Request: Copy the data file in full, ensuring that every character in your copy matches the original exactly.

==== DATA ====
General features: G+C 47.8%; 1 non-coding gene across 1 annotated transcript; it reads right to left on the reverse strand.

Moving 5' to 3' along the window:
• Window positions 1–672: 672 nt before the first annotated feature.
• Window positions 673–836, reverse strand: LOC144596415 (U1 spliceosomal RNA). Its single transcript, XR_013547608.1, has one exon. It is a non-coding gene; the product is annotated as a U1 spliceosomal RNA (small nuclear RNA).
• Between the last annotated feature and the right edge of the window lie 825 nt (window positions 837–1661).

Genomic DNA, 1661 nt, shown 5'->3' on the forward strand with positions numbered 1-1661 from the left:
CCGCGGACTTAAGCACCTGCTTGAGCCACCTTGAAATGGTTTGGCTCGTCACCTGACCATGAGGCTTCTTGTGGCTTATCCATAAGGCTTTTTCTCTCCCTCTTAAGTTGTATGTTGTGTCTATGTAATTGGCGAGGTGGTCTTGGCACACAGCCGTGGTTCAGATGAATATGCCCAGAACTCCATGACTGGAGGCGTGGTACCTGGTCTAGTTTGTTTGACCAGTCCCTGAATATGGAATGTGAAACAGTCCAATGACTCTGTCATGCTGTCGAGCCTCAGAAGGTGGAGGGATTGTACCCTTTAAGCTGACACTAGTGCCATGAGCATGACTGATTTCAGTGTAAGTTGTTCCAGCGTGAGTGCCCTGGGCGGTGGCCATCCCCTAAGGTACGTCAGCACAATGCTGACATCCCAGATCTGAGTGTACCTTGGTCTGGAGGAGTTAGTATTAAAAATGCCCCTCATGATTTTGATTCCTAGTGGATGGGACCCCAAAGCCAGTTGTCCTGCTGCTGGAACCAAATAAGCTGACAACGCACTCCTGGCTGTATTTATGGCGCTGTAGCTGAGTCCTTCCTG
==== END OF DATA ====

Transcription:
General features: G+C 47.8%; 1 non-coding gene across 1 annotated transcript; it reads right to left on the reverse strand.

Moving 5' to 3' along the window:
• Window positions 1–672: 672 nt before the first annotated feature.
• Window positions 673–836, reverse strand: LOC144596415 (U1 spliceosomal RNA). Its single transcript, XR_013547608.1, has one exon. It is a non-coding gene; the product is annotated as a U1 spliceosomal RNA (small nuclear RNA).
• Between the last annotated feature and the right edge of the window lie 825 nt (window positions 837–1661).

Genomic DNA, 1661 nt, shown 5'->3' on the forward strand with positions numbered 1-1661 from the left:
CCGCGGACTTAAGCACCTGCTTGAGCCACCTTGAAATGGTTTGGCTCGTCACCTGACCATGAGGCTTCTTGTGGCTTATCCATAAGGCTTTTTCTCTCCCTCTTAAGTTGTATGTTGTGTCTATGTAATTGGCGAGGTGGTCTTGGCACACAGCCGTGGTTCAGATGAATATGCCCAGAACTCCATGACTGGAGGCGTGGTACCTGGTCTAGTTTGTTTGACCAGTCCCTGAATATGGAATGTGAAACAGTCCAATGACTCTGTCATGCTGTCGAGCCTCAGAAGGTGGAGGGATTGTACCCTTTAAGCTGACACTAGTGCCATGAGCATGACTGATTTCAGTGTAAGTTGTTCCAGCGTGAGTGCCCTGGGCGGTGGCCATCCCCTAAGGTACGTCAGCACAATGCTGACATCCCAGATCTGAGTGTACCTTGGTCTGGAGGAGTTAGTATTAAAAATGCCCCTCATGATTTTGATTCCTAGTGGATGGGACCCCAAAGCCAGTTGTCCTGCTGCTGGAACCAAATAAGCTGACAACGCACTCCTGGCTGTATTTATGGCGCTGTAGCTGAGTCCTTCCTG